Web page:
Community rallies behind longtime ‘loving’ New Milford bus driver diagnosed with cancer

NEW MILFORD — For more than 25 years, resident Lisa Yachulke has seen children of all ages daily, as the driver of the 44 bus in town.

She also helped with work where needed, such as refueling and cleaning buses and doing snow removal.

“She did it all,” said her daughter, Alicia Atwood, 28, of Woodbury.

Atwood is unsure when her mother will be able to return to work as Yachulke, who is 58, was recently diagnosed with stage 4 lung cancer. The cancer has spread to other parts of her body.

Yachulke’s family is raising money for his medical bills through a GoFundMe page. By Saturday afternoon, the page had raised around $4,200.

“Difficulty pronouncing words”

Atwood said her mother woke up on April 26 and couldn’t move her arm.

“She was trying to put her hair up and she ended up forgetting how to use a hair tie and had trouble saying words,” the girl said, reliving the day she said her family’s nightmare had begun.

Yachulke immediately went to the emergency room. An x-ray revealed a marble-sized tumor in his brain and a huge mass surrounding it.

“The tumor was reducing his ability to speak,” Atwood said. “It stopped all function in her right arm, so she couldn’t move it.”

Yachulke, a New Milford resident and grandmother of five, had brain surgery and while the tumor was removed she learned she had more health issues.

“They ended up doing MRIs and CT scans of her whole body and they found it was cancerous, Atwood said.

Yachulke’s cancer has spread to his brain, back and bones.

Prior to Yachulke’s diagnosis, she appeared healthy, Atwood said.

“There were no symptoms. It just happened very, very quickly.

Since her operation, her daughters drive her to her doctor’s appointments, such as speech therapy. “Her speech is still affected from where the tumor was located. It messed up that part of her brain, so she’s retraining to speak again,” Atwood said.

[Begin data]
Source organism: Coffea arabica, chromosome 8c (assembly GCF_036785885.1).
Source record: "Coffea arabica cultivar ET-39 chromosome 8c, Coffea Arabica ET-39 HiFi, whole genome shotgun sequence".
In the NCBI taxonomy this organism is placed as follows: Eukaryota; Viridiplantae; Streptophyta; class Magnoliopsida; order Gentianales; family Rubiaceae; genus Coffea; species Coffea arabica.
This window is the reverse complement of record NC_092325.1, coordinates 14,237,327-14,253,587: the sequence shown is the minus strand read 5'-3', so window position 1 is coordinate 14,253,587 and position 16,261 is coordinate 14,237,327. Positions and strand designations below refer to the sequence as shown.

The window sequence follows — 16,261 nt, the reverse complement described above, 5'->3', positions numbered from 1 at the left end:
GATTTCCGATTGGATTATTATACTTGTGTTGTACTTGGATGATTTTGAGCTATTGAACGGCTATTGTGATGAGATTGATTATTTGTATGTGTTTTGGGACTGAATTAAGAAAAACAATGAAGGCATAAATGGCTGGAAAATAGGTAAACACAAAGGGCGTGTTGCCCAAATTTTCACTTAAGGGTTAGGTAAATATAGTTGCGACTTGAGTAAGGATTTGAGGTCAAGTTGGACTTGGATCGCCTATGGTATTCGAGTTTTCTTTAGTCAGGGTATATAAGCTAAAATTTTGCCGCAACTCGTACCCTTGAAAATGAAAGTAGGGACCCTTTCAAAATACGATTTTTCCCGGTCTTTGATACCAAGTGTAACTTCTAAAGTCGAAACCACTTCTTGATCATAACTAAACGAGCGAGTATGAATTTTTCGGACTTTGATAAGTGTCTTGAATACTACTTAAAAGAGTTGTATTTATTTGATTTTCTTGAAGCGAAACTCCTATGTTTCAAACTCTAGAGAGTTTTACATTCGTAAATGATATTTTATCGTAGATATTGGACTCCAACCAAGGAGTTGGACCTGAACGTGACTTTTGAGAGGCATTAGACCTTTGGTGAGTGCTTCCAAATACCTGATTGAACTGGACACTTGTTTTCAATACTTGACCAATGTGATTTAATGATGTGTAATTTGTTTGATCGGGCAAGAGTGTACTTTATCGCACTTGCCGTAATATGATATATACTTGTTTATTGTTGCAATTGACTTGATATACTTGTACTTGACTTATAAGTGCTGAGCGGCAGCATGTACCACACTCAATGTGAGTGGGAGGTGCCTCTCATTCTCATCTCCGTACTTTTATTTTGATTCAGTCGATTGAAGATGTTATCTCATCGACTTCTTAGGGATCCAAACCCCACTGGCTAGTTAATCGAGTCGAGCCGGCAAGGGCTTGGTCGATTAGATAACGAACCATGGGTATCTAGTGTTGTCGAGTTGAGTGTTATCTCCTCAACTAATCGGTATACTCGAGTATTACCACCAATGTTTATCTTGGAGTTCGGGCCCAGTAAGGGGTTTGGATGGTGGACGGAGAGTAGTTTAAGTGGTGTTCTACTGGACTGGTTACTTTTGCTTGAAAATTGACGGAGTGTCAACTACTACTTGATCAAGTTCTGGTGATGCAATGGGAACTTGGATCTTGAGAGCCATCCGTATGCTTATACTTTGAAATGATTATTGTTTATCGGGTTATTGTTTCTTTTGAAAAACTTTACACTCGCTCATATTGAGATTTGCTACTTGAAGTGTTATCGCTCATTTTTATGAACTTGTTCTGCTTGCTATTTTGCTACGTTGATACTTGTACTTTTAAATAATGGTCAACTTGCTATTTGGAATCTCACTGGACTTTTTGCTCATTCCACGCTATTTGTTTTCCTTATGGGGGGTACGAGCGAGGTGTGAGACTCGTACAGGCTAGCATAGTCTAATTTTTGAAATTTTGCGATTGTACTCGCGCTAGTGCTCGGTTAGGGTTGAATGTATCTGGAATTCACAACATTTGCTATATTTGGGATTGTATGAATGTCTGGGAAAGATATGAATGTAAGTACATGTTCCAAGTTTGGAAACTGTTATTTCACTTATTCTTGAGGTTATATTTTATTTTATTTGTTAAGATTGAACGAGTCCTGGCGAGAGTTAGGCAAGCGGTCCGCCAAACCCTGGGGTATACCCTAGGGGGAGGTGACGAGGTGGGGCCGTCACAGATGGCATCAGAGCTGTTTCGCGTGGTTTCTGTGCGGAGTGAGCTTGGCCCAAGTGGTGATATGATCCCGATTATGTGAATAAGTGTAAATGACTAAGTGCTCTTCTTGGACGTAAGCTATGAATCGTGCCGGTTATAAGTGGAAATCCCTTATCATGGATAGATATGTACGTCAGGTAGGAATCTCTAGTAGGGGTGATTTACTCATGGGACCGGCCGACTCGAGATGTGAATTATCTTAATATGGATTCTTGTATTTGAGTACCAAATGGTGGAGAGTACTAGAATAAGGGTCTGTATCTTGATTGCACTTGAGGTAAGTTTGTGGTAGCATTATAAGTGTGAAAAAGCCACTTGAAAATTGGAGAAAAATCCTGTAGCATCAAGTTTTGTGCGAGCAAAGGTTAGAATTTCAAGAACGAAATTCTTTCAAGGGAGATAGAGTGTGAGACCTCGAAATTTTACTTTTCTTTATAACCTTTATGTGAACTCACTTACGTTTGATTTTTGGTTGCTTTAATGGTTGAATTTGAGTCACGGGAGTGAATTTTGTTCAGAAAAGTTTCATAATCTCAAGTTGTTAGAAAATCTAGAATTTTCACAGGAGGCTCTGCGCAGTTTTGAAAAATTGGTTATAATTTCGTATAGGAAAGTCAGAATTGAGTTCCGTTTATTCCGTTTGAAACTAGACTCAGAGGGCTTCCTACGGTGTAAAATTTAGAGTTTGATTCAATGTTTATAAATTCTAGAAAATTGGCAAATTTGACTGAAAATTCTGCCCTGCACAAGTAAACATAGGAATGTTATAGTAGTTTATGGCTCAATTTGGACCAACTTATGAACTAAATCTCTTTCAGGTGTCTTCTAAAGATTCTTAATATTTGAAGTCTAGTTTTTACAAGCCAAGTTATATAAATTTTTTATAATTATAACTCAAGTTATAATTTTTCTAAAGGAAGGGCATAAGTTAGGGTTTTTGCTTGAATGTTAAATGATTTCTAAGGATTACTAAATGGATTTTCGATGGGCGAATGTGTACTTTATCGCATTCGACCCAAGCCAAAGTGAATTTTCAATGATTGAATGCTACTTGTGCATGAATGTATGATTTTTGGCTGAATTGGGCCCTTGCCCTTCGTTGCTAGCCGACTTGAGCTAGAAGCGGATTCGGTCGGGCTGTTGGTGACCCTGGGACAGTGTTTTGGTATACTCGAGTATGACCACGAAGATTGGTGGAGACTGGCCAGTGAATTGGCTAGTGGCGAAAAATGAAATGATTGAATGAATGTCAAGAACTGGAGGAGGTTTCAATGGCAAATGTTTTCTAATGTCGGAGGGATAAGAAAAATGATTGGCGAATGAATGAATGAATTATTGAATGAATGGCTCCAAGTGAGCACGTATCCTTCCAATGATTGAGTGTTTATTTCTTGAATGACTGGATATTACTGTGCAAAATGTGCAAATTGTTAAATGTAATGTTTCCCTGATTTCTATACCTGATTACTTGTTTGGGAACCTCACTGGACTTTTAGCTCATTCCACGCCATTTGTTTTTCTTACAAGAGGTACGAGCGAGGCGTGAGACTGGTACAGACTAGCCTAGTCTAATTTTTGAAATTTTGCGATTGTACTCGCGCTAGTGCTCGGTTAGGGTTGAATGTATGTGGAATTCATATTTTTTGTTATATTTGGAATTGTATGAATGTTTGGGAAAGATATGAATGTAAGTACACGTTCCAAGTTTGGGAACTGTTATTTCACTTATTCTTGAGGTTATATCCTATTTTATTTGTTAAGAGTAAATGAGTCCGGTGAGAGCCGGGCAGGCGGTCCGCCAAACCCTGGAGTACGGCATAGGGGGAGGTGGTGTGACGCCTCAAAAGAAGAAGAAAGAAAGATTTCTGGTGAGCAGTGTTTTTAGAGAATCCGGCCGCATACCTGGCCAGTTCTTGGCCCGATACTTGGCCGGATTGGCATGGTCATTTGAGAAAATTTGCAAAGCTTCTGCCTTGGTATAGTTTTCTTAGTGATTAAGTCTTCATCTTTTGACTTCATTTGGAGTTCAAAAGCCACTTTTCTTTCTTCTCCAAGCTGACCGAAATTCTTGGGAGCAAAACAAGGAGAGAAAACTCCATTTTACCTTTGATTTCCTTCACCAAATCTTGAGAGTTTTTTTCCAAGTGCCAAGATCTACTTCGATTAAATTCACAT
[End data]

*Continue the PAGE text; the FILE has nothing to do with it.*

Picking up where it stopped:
She said her mother’s oncologist will meet with the family to discuss the next steps in her care.

Atwood, who has her own family, said she and her two sisters are trying to process the news while being available for their mother.

“My sister has two granddaughters and I also have three grandchildren myself. So it’s hard. We’re trying to juggle it all and, you know, we have to be strong for them and try to be strong for her at the same time. But we have our moments when we break,” Atwood said.

Atwood, who said her mother sees all of her grandchildren regularly, said it would be difficult to explain their grandmother’s condition to them.

“We didn’t sit them down and tell them everything,” she said. “So we kind of try to stay neutral. But she can talk to them on the phone and see their faces.

Atwood added that all of the children on her bus route miss her mother very much.

“It’s very hard for her. She can’t drive at all right now and we don’t know for how long. They (her doctors) definitely want her to wait a few weeks,” Atwood said. “She’s going to need radiation and then they’ll want to start some kind of chemo. So it’s going to be a tough road and she’s out of work right now.

Yachulke’s longtime friend, New Milford resident Rachel Horwath, has known her for 12 years.

“She was one of the few people who reached out and welcomed me,” said Horwath, who is also a bus driver. “She was just very supportive. When I failed my first (bus) driving test, she was there. And we just became close friends.

She said they had shared many experiences together over the years, both on and off the job.

“We always protect each other,” she said.

Horwath, who is also 58, said they both grew up watching the hit TV series ‘I Love Lucy’.

“She’s Lucy and I’m Ethel. We have magnets on our buses and we say “My Lucy” and “My Ethel”.

Horwath said she considers Yachulke one of her best friends. “She is non-judgmental. She is an unconditional and loving friend,” Horwath said. “I just love her. I love lucy.”

“One day at a time”

Atwood said her family is staying positive and taking things one day at a time.

Yachulke is now home from the hospital and is resting.

She also receives many phone calls.

“A lot of parents of the kids on his bus from years ago reached out to us and it was great,” Atwood said.

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